The House of Lords has now finished its Committee stage review of the Data Protection Bill (“DPB”). The DPB will, once enacted, repeal the Data Protection Act 1998 (“DPA”) and generally overhaul the UK’s data protection regime. It is intended to be supplementary to the GDPR from May 2018, and the provisions of the GDPR which will be retained in domestic law by virtue of the European Union (Withdrawal) bill from March 2019.
By and large, the GDPR leaves the formulation of the relevant exemptions to Member States’ national law, so the DPB has huge practical implications for data controllers, who don’t yet know exactly how the exemptions they may have been relying on will apply in the future regime.
Of particular note is the way in which the Lords have approached exemptions for the special purposes of journalistic, artistic, academic or literary expression – such exemptions as will be required by Article 85 GDPR to balance a data subject’s right to privacy with freedom of expression.
So what protections might the DPB afford – and how might these take practical effect, coming as senior industry figures are calling on supporters to champion the continued freedom of the press?
Journalists and publishers will be aware of the oft cited section 32 carve-out which can exempt most provisions of the DPA (including subject access and the right to rectification) when three criteria are met. Namely – the processing must be undertaken with “a view to” publication (s32(1)(a)); where the data controller has a reasonable belief that publication would be in the public interest (s32(1(b)); and where the data controller reasonably believes that in all the circumstances compliance is incompatible with the special purpose (s32(1)(c)).
Whilst the current draft bill would appear to broadly reflect the provisions of s32 DPA (now at schedule 2 section 24 DPB), four specific amendments moved by Baroness Hollins and Earl Attlee could significantly alter the landscape. Amongst the many other areas discussed by the Lords, the proposed amendments give rise to two key considerations:
(1) Amendments 87A/87C
In draft form the DPB mirrors the three subjective tests set out in section 32 DPA (as above), now at Schedule 2 s24(2)(a)-(c), in particular retaining reference to processing that is undertaken “with a view” to publication. It is well established that this “view” can exist both before and after publication (Campbell v MGN  QB 633).
However, amendment 87A introduces a new objective test – as recommended by Leveson – exempting only such processing as is “necessary” for (not “with a view” to) publication. This will significantly narrow the ambit of the exemption, but is it compatible with how journalists actually work? Clearly a journalist will not always know what is necessary until the relevant data has been gathered, reviewed and assessed. Under the DPA, “with a view” to publication encompasses the publication of any journalistic material – does it follow that the processing of data, if it is to be objectively necessary, can only be as regards a particular (rather than any) publication?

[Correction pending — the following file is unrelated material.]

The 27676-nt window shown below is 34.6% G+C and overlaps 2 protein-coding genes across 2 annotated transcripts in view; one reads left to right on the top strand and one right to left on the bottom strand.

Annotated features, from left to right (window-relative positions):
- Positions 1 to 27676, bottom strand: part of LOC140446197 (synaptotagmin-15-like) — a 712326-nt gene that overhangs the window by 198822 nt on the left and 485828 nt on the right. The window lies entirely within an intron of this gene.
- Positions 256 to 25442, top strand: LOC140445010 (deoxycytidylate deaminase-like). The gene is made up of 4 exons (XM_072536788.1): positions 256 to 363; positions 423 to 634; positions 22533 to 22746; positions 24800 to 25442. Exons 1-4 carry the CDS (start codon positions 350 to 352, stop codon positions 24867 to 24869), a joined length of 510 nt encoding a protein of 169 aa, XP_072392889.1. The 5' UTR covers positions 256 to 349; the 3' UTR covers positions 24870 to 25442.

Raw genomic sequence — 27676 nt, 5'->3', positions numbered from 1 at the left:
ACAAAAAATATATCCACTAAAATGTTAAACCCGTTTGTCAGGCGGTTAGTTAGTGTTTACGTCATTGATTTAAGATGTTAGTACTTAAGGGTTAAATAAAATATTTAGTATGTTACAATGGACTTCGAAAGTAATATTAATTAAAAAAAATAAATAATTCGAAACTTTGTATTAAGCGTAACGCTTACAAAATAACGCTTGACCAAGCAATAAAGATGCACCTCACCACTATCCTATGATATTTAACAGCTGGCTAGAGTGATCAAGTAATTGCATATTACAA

Amendment 87C introduces a second objective test – that the likely interference with privacy resulting from the processing is outweighed by the public interest in publication. How might this objective test reconcile with a controller’s subjective belief in the public interest, as per s24(2)(b)? It would appear that the intended reference to taking account of the “special importance of the public interest in freedom of expression” at draft DPB s24(3) – which was been criticised as conferring presumptive priority on Article 10 – is unlikely to be transposed from the DPA if amendment 87C is accepted.
(2) Amendments 89B/91A
The draft DPB also sets out the specific provisions of the GDPR from which processing may be exempted at schedule 2 s24(8). However, by amendments 89B/91A, a publisher that is not a member of an approved regulator (as defined by s42 CCA 2013) will have access to an alternate list of exemptible provisions. In short, such data controllers might only be exempted from e.g. subject access obligations where to comply would otherwise identify a confidential journalistic source (Article 15(1)(g) GDPR).
This makes the exemption far narrower in scope than under the present regime; it also affords the data subject far stronger rights in respect of rectification (Article 16) and erasure (Article 17) where a controller is not regulated by an approved body. Conversely, a controller that is a member of an approved regulator could, if the relevant objective/subjective tests were met, rely on blanket exemptions to subject access, rectification, and/or erasure.
Although the mere fact of somebody’s name appearing in a document does not mean that the document contains the individual’s “personal” data (as per Ittihadieh and Deer  EWCA Civ 121), controllers are likely to treat the proposed amendments with concern particularly given the commercial pressures associated with responding to voluminous subject access and related requests. As the Lords recognised, the proposed amendments provide a strong “incentive” for publications to join an approved regulator.
The Lords’ Report stage is now scheduled for 11 December 2017 – journalists and publishers alike should pay close attention to further developments.
James Theaker is an Associate in the Media: Content and Disputes Team at Simons Muirhead & Burton.